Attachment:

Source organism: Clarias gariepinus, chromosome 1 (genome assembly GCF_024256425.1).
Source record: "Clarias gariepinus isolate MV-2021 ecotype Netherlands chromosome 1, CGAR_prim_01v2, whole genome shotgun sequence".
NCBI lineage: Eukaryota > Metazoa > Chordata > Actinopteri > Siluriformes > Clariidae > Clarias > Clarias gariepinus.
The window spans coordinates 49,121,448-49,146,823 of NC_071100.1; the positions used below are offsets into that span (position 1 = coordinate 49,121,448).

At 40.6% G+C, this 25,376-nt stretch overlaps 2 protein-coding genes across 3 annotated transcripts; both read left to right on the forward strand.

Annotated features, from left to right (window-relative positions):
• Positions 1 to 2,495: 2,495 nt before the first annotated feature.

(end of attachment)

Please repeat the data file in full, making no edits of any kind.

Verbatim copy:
Source organism: Clarias gariepinus, chromosome 1 (genome assembly GCF_024256425.1).
Source record: "Clarias gariepinus isolate MV-2021 ecotype Netherlands chromosome 1, CGAR_prim_01v2, whole genome shotgun sequence".
NCBI lineage: Eukaryota > Metazoa > Chordata > Actinopteri > Siluriformes > Clariidae > Clarias > Clarias gariepinus.
The window spans coordinates 49,121,448-49,146,823 of NC_071100.1; the positions used below are offsets into that span (position 1 = coordinate 49,121,448).

At 40.6% G+C, this 25,376-nt stretch overlaps 2 protein-coding genes across 3 annotated transcripts; both read left to right on the forward strand.

Annotated features, from left to right (window-relative positions):
• Positions 1 to 2,495: 2,495 nt before the first annotated feature.